Thailand ready to go to war with Cambodia over Preah Vihear temple?

Wednesday, July 28, 2010

OUTRAGE: Members of the People's Alliance for Democracy (PAD) hold Thai national flags and placards during a rally to oppose the Cambodian plan on administering Preah Vihear Temple, a World Heritage Site, at Unesco's local office in Bangkok on Tuesday 27 July 2010. Thailand and Cambodia have been locked in nationalist tensions and a troop standoff at their disputed border since July 2008, when Unesco approved Cambodia's request to grant the 11th century Preah Vihear temple the World Heritage status. -- AFP

Thailand to defend rights over land dispute with Cambodia

Bangkok, Wednesday 28 July 2010
The Nation

Thai Prime Minister Abhisit Vejjajiva has vowed on 27 July 2010 to protect Thailand's rights and interests, as Cambodia makes moves to submit its management plan for Preah Vihear Temple and its adjacent areas at the Unesco World Heritage Committee meeting in Brazil.

The Thai delegation, led by Natural Resources and Environment Minister Suwit Khunkitti, is at the forum to lobby against the plan. The meeting runs until August 3.

"We think the World Heritage Committee should not consider this plan until Thailand and Cambodia have agreed upon the demarcation line," Abhisit said, after discussing the issue on Tuesday with some leaders of the People's Alliance for Democracy (PAD).

He met the yellow-shirt leaders for two hours after about 1,000 PAD supporters rallied outside the Unesco office on Sukhumvit Road despite the emergency decree.

Unesco recognised the ancient temple as a World Heritage Site in 2008. Preah Vihear, perched on a mountain on the Thai-Cambodian border, has been the source of a sovereignty dispute between the two nations for decades. In 1962, the International Court of Justice ruled that the temple belonged to Cambodia, but failed to make a decision on the land adjacent the complex, giving rise to constant spats between the two nations.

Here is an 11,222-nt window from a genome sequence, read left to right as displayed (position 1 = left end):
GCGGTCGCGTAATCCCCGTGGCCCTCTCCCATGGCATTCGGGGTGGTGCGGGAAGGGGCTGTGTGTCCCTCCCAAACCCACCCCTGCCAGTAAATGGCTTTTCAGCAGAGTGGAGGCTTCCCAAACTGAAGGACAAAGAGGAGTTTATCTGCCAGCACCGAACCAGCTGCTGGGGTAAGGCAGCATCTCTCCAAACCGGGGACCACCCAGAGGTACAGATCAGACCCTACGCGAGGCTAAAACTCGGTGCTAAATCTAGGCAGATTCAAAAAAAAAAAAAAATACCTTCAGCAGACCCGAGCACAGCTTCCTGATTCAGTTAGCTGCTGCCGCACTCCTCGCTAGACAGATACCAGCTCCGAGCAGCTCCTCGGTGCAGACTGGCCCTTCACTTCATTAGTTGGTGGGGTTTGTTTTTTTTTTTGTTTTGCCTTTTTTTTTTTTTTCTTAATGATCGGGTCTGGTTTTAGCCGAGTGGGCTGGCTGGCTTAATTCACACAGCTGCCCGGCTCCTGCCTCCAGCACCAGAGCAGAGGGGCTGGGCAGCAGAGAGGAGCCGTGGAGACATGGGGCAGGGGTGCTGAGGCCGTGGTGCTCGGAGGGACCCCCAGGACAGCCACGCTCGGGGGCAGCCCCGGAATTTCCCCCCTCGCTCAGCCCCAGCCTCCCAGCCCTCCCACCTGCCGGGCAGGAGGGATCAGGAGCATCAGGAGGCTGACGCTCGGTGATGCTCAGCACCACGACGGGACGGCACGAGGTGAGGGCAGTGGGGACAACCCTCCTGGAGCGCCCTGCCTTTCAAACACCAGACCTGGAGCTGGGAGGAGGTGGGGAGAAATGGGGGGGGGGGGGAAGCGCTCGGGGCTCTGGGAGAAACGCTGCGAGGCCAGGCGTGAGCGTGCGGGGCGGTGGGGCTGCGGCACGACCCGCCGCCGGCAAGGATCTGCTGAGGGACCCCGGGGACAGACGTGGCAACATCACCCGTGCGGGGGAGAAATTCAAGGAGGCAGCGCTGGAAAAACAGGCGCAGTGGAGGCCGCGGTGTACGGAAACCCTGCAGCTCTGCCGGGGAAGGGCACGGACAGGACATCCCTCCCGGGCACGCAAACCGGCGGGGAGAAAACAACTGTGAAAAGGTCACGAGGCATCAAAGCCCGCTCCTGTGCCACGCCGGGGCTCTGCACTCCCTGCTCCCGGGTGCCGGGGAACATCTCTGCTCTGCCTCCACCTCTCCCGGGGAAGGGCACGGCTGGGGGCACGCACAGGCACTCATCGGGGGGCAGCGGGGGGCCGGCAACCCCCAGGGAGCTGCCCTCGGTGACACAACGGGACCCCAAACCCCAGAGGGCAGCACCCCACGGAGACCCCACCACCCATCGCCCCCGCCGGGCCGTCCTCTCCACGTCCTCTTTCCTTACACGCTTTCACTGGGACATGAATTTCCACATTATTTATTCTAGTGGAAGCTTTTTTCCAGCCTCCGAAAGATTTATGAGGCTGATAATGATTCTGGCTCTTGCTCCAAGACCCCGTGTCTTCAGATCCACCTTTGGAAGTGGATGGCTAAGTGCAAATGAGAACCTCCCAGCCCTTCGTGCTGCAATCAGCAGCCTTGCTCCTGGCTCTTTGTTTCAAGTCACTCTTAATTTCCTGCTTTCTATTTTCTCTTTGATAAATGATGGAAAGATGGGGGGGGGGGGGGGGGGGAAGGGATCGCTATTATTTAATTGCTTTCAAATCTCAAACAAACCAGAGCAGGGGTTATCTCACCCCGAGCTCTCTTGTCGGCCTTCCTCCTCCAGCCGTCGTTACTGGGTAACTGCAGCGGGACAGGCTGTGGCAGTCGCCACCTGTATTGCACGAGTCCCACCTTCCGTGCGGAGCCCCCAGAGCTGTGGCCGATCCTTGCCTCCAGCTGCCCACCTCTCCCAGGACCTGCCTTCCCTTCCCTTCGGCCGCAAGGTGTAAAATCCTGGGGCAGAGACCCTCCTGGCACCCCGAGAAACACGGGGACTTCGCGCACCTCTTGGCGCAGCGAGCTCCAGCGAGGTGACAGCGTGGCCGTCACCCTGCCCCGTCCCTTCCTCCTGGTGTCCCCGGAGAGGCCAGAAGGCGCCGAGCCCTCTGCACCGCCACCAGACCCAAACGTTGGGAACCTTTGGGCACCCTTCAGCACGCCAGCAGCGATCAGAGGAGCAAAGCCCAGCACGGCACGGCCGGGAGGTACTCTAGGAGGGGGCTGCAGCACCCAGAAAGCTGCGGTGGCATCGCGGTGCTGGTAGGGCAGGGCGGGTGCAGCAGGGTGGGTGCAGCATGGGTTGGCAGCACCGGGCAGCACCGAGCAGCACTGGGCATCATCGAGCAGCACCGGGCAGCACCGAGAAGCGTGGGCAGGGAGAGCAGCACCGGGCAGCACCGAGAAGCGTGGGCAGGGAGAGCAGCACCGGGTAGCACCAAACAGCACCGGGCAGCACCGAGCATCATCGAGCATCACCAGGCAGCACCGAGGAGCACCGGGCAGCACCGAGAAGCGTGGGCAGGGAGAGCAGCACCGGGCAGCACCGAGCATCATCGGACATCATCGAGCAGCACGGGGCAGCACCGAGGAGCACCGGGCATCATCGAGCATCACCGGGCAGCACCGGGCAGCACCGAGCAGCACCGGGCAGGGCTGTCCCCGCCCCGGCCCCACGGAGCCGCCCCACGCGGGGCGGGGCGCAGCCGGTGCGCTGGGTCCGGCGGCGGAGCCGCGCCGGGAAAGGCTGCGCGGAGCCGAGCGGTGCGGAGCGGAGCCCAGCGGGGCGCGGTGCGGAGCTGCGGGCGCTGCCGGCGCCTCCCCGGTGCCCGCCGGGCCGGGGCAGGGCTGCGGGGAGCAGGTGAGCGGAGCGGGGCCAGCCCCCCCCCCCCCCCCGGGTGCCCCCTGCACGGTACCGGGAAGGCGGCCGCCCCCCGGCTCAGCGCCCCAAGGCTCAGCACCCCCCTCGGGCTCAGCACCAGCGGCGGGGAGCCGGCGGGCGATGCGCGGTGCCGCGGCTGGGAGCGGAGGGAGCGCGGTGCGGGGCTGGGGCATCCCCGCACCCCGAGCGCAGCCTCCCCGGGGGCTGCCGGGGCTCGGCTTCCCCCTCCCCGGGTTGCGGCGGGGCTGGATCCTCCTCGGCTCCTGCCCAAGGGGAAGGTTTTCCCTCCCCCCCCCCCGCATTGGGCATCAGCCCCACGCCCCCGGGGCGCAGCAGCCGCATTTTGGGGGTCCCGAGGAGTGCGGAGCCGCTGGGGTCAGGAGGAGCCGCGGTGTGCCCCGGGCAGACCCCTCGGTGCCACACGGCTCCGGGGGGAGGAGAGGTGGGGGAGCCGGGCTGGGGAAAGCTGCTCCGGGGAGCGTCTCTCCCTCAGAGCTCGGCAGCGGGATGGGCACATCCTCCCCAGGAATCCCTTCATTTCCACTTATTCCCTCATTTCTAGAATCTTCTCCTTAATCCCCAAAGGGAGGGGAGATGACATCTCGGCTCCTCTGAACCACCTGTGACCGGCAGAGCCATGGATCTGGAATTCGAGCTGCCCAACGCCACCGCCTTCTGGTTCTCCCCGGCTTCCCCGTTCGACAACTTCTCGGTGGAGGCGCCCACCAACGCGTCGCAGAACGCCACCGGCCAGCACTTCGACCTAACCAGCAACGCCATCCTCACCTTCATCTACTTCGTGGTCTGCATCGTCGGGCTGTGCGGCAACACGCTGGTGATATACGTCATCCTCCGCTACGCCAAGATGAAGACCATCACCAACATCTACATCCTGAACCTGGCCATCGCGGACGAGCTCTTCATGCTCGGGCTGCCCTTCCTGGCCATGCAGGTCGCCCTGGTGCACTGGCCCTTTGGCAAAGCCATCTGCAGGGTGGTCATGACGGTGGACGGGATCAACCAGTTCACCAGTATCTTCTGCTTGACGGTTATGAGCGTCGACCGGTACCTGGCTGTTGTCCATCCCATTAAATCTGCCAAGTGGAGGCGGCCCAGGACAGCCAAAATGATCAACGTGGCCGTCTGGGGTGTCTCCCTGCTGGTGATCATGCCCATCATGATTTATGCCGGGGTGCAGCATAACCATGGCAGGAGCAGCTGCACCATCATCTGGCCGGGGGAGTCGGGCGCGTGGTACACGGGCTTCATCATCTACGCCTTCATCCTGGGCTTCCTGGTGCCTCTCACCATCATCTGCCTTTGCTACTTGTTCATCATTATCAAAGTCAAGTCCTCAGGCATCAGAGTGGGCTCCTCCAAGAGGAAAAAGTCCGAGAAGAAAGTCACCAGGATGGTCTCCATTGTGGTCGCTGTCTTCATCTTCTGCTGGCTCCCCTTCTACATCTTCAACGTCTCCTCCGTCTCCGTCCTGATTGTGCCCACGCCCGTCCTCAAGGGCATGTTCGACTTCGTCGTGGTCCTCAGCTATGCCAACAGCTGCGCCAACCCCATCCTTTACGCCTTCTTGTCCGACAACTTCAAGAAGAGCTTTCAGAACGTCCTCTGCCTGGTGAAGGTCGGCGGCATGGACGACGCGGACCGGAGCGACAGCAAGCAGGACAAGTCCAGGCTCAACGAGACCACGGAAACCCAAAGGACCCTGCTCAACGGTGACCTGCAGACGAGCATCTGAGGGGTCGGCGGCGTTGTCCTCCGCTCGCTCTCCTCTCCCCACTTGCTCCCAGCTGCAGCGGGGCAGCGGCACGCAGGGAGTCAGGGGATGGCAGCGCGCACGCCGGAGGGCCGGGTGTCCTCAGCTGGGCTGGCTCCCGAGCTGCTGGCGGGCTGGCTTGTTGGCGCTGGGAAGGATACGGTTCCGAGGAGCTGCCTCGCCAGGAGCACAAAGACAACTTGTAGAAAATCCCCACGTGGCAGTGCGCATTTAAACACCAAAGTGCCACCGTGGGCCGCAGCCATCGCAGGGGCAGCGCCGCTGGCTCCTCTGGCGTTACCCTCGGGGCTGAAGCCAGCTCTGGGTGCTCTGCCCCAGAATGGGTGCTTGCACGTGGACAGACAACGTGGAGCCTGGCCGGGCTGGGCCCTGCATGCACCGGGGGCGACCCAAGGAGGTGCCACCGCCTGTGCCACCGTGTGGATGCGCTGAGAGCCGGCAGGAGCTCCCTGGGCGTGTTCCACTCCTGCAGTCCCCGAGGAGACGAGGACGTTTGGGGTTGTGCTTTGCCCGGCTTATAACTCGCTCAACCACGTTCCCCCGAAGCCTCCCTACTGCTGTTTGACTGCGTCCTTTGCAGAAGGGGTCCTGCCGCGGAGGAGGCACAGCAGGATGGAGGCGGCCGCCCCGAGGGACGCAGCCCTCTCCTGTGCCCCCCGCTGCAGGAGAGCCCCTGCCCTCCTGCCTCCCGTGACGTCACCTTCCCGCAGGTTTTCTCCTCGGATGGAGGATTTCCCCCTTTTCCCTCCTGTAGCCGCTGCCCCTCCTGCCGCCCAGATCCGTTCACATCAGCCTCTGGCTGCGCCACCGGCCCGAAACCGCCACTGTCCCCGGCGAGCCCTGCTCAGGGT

According to PAD co-founder Chamlong Srimuang, Thailand would lose more than 1.8 million rai of land to Cambodia if this management plan were to go ahead. Chamlong threatened to unseat Abhisit if he failed to protect Thailand's sovereignty.

However, after meeting the PAD leaders, Abhisit admitted that he and PAD view the issue from different perspectives. "But our intention is the same. We are committed to protecting our country's sovereignty and rights," the premier reiterated.

Abhisit promised that his government would not accept a resolution from the Unesco World Heritage Committee that could hurt the Kingdom's interests in any way.

"The resolution must not interfere with Thailand's territory or sovereignty," he said. "We will not cooperate if the management plan encroaches on our soil."

Abhisit also revealed that the Cabinet would discuss the issue today.

When asked if Thailand would withdraw from the Unesco World Heritage Committee if Cambodia's management plan were to be approved, Abhisit said: "There are many options. We may consider harsh measures."

He added that Unesco had already been told about his government's stance on the plan.

"The United Nations and its related agencies were established to promote peace. The Unesco World Heritage Committee needs to review why its world-heritage inscription often turns tourism zones into areas of conflict," he said.

Abhisit said Cambodia and Thailand had built up a military presence along the border to declare their rights without confrontation for a while now, and though he agreed to discuss the issue with PAD leaders yesterday, he would not bow to their pressure about what his government should do.

PAD spokesman Panthep Puapongpan told the ASTV that Abhisit did not agree with the PAD suggestion that the government cancel the memorandum of understanding on demarcation signed with Cambodia in 2000.

He said the PM also rejected the PAD suggestion that Thailand force Cambodian soldiers and people out of the disputed area.

"The prime minister said his government would exercise its right to protest, and did not want to see the dispute develop into a war," Panthep said.

He said Abhisit also disagreed with the idea of not sending a team to the Unesco World Heritage meeting, even though the PAD believes a boycott would be more effective.

However, Panthep admitted that the PAD agreed with Abhisit's plan to not accept Cambodia's map.

"It would be a violation of Thailand's sovereignty," he said.

After learning of the meeting results, the PAD protesters dispersed peacefully.


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